|dc.description.abstract||The emergence of the Covid-19 pandemic and sudden campus lockdown added new stressors and challenges (e.g., academic uncertainty, e-learning challenges, financial/emotional struggles; Abdeahad & Mock, in review) to post-secondary students’ academic life. Drawing on goal orientation theory (Dykman, 1998), the purpose of this study was to examine the role of pre-lockdown campus recreational sports (CRS) participation in protecting students’ psychological wellbeing during the Covid-19 pandemic. Furthermore, growth mindset was examined as a potential mediator to explain how pre-lockdown CRS participation can help students use more adaptive coping strategies to overcome Covid-19 related challenges and protect their psychological wellbeing during the campus lockdown.
Studies show growth-oriented individuals see challenges and setbacks as opportunities to learn new strategies rather than as a test of their basic self-worth (i.e., goal orientation model; Dykman, 1998). In the face of negative life events, rather than losing self-esteem, starting self-blaming, or disengaging from an apparently unmanageable activity, a growth-oriented individual appraises negative outcomes less threatening. Therefore, they experience less anxiety and may have a greater level of psychological wellbeing. From leisure and recreational perspective, regular exercises and sport activities can also improve self-control, self-esteem, self-efficiency, and positive social interactions all of which help students cope more adaptively with life stressors (Edwards, 2002; Coleman & Iso-Ahola, 1993; Yiannakis et al, 2001) leading to greater personal and social growth (Shaw & Dawson, 2001) and psychological wellbeing enhancement (Kilgo et al., 2016; Stebbins, 2018). Pre-lockdown CRS participation was also associated with lower levels of stress during the pandemic (Abdeahad & Mock, in review). Taken together, it stands to reason that the students who participated in CRS activities before the pandemic are likely to be more growth oriented. Therefore, in the face of pandemic-related challenges they are more likely to engage in adaptive coping strategies which in turn can protect their psychological wellbeing over time.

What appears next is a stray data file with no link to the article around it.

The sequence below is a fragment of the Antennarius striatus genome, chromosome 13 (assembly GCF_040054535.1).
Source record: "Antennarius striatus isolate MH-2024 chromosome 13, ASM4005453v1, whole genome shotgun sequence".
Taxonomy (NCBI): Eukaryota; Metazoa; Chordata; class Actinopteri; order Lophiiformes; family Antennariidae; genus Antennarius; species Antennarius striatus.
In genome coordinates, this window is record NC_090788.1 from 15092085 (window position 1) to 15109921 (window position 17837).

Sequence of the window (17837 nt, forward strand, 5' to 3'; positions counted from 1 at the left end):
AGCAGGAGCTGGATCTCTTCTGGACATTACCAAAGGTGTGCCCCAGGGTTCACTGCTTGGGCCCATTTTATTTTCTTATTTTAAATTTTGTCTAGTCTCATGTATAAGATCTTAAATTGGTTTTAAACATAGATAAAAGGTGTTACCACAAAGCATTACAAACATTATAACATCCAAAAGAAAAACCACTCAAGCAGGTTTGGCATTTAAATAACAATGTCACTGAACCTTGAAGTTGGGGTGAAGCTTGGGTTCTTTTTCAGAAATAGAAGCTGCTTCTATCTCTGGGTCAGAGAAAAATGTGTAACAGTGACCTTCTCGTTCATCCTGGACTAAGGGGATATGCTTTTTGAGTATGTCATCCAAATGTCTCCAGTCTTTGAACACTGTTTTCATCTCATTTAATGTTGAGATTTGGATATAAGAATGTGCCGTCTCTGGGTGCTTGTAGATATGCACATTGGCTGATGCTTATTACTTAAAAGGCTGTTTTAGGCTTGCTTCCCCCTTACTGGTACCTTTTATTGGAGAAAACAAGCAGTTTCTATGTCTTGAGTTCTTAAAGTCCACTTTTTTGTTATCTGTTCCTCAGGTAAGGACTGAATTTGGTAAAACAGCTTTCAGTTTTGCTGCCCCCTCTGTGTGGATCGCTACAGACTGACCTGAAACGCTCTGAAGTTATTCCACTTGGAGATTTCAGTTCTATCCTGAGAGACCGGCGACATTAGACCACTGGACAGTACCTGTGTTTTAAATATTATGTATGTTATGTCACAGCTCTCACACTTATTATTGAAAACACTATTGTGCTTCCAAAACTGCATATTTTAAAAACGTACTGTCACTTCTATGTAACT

Self-administered online survey data were collected at two time points from 116 students who participated in CRS programs at the University of Waterloo. Findings showed that the sample participants were mainly undergraduate male domestic Canadian students who, on average, participated four times a week in different recreational activities offered on campus before the lockdown.
Regression analyses were used to investigate the effect of CRS participation on five dimensions of psychological wellbeing: autonomy, environmental mastery, positive relations with others, self-acceptance, and purpose in life during the pandemic. Results indicated that pre-lockdown CRS participation had a significant positive impact on protecting students’ environmental mastery and self-acceptance during the pandemic. However, the association was not statistically significant with autonomy, positive relations with others, and purpose in life. The off-campus recreational activities (e.g., running, bicycling, yoga) in which students participated during the lockdown were not found to have a statistically significant effect on the associations, showing that positive outcomes of engagement in CRS activities is beyond short term enjoyment, physical benefits, learning new sports, or finding new friends.
An examination of the serial mediation model in which the pathway of CRS participation predicting psychological wellbeing (i.e., environmental mastery and self-acceptance) first through growth mindset and then subsequently through adaptive coping strategies showed that the indirect effect through both mediators was statistically significant. It can be concluded that pre-lockdown CRS participation can enhance students’ growth mindset, therefore, they are less likely than those with a validation mindset to consider challenges as a threat, but a warning that their life is out of balance, and a desire to find meaning or purpose in the challenges they encounter. According to Dykman (1998) an individual with a primarily growth mindset appraises stressors as manageable and controllable problems that need to be either resolved or the underlying negative emotions should be modified. Therefore, they engage more in adaptive coping strategies such as instrumental supports, new strategy plans, positive reframing, and emotional support. It can be concluded that greater pre-lockdown CRS participation helped students to enhance a growth mindset, and that in the face of pandemic-related challenges, due to this growth mindset, they could take on behaviours to manage problems and challenges in a way to protect their perception of mastery and self-acceptance.||en